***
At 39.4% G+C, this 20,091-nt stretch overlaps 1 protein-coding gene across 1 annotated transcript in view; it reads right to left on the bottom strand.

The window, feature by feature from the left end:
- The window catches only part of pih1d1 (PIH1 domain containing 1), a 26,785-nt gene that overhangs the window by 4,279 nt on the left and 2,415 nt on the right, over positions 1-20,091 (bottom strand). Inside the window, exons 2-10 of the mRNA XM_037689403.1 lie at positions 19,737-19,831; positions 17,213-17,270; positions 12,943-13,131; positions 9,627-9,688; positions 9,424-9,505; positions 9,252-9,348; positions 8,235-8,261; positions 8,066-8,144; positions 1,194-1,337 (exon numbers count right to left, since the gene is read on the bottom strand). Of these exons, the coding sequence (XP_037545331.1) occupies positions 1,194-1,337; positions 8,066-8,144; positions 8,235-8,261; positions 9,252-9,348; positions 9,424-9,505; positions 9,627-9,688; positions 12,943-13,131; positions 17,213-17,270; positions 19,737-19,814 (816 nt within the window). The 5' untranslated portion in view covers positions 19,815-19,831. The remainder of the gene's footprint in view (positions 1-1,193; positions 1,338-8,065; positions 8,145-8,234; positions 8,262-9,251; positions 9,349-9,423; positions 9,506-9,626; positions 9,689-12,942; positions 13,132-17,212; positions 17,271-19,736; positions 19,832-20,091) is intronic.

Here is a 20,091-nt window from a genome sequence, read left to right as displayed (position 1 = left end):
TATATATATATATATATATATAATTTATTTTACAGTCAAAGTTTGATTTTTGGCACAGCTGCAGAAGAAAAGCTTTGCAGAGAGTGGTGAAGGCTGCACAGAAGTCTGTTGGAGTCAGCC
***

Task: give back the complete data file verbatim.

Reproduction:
At 39.4% G+C, this 20,091-nt stretch overlaps 1 protein-coding gene across 1 annotated transcript in view; it reads right to left on the bottom strand.

The window, feature by feature from the left end:
- The window catches only part of pih1d1 (PIH1 domain containing 1), a 26,785-nt gene that overhangs the window by 4,279 nt on the left and 2,415 nt on the right, over positions 1-20,091 (bottom strand). Inside the window, exons 2-10 of the mRNA XM_037689403.1 lie at positions 19,737-19,831; positions 17,213-17,270; positions 12,943-13,131; positions 9,627-9,688; positions 9,424-9,505; positions 9,252-9,348; positions 8,235-8,261; positions 8,066-8,144; positions 1,194-1,337 (exon numbers count right to left, since the gene is read on the bottom strand). Of these exons, the coding sequence (XP_037545331.1) occupies positions 1,194-1,337; positions 8,066-8,144; positions 8,235-8,261; positions 9,252-9,348; positions 9,424-9,505; positions 9,627-9,688; positions 12,943-13,131; positions 17,213-17,270; positions 19,737-19,814 (816 nt within the window). The 5' untranslated portion in view covers positions 19,815-19,831. The remainder of the gene's footprint in view (positions 1-1,193; positions 1,338-8,065; positions 8,145-8,234; positions 8,262-9,251; positions 9,349-9,423; positions 9,506-9,626; positions 9,689-12,942; positions 13,132-17,212; positions 17,271-19,736; positions 19,832-20,091) is intronic.

Here is a 20,091-nt window from a genome sequence, read left to right as displayed (position 1 = left end):
TATATATATATATATATATATAATTTATTTTACAGTCAAAGTTTGATTTTTGGCACAGCTGCAGAAGAAAAGCTTTGCAGAGAGTGGTGAAGGCTGCACAGAAGTCTGTTGGAGTCAGCC